As moms, we want to solve all our kids’ problems. But maybe their problems are not our problems to solve?
We pull up to the store to grab the milk I’d forgotten to buy at the grocery store that morning and my thirteen-year-old spots four of her friends hanging out. She ducks down in the seat and complains, “They always hang out after summer school, and they never invite me.”
My eleven-year-old complains for the umpteenth time that she doesn’t have as many friends as Kate. And when I tell Anna that it’s great to have a couple close friends, Kate says she doesn’t really have close friends.
I worry about both of them. Is Kate being excluded from things? What should I do about it? Does Anna not have enough friends? What should I do about it? How can I help them solve their problem?
Whenever my friends and I get together, we ponder our children’s social situations. What should we do?
I think of all the things I’ve learned since going through the misery of middle school myself. I think of all the things I’ve learned as an adult. I think, with all these things I now know, that I can save my kids from the misery I went through as an adolescent and teen.
Yesterday I got a text from a friend worrying about her daughter’s lack of friends. After expressing my similar fears, I asked if she thought it might be helpful to invite other girls over sometimes. And then thinking about the text while driving to the grocery store, where I’ll probably forget yet again to buy the milk, it dawns on me that these things are not our problems to solve.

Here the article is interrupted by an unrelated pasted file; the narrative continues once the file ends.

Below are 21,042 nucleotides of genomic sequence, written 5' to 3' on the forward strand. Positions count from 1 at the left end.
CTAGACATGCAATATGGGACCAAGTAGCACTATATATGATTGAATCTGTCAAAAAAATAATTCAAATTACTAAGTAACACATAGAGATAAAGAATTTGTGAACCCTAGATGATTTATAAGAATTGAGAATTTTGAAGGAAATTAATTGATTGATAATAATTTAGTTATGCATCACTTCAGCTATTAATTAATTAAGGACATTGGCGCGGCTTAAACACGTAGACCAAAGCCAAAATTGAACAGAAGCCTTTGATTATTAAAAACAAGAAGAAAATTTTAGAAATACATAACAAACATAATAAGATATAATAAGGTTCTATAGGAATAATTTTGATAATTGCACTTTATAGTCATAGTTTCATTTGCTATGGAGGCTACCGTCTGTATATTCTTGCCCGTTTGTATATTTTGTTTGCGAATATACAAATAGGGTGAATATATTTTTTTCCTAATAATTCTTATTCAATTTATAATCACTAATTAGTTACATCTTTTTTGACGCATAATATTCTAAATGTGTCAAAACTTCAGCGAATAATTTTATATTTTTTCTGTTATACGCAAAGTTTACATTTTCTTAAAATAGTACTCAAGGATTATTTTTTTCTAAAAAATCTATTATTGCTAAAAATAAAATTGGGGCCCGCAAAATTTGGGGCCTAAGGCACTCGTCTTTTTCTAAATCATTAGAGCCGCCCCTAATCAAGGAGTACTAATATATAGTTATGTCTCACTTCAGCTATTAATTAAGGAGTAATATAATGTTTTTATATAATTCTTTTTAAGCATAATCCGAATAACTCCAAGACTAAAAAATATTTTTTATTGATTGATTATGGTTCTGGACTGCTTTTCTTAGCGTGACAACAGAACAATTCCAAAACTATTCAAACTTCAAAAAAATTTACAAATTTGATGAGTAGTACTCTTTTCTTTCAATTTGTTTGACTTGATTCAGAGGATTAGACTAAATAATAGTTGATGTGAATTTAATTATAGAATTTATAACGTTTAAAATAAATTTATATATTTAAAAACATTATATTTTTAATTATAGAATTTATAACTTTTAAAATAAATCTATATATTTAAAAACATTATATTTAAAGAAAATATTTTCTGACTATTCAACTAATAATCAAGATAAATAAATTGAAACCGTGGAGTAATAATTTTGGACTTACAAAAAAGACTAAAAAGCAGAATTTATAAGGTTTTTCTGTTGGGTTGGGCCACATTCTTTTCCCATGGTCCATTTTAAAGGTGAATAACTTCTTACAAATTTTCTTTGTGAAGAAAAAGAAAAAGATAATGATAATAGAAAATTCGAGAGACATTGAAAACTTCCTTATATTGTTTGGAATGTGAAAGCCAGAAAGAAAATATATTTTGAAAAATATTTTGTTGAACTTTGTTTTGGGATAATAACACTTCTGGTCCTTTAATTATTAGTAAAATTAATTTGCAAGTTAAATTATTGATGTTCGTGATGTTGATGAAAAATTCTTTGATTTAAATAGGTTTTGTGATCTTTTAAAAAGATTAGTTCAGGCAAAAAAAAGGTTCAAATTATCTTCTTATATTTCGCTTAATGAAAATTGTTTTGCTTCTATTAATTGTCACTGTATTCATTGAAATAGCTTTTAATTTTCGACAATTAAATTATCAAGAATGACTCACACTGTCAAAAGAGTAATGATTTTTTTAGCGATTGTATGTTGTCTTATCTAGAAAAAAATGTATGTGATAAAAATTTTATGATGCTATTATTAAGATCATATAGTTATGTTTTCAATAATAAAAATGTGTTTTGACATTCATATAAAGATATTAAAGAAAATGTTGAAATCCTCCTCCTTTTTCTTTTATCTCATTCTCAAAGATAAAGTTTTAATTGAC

I could be the best mom in the world, the most well-adjusted person that ever walked the face of the earth, and my kids would still have to go through things like this. And they need to go through things like this. It’s healthy. It’s how they learn and grow.
Not only can I not rescue them from some of these things and solve their problems, but it wouldn’t be in their best interest.
I wouldn’t expect math to come easily for my kids, just because I have learned how to do math. I wouldn’t want my kids not to occasionally struggle with their math homework, because that struggle leads them to learn to problem solve and to become better at math. So, why do I think my kids can or should be spared occasional social struggles?
Yes, we want to support our kids. We want home to be a safe, loving spot for them to come and escape the social challenges of the outside world for a while. And, yes, we want to do everything we can to encourage our children to be kind and to be the best people they can be. And, if our kids have problems beyond what would be considered normal, then we should step in and seek help to support them.
But, these normal instances of social confusion, of finding their place, of making friends and changing friends: our kids need to go through them.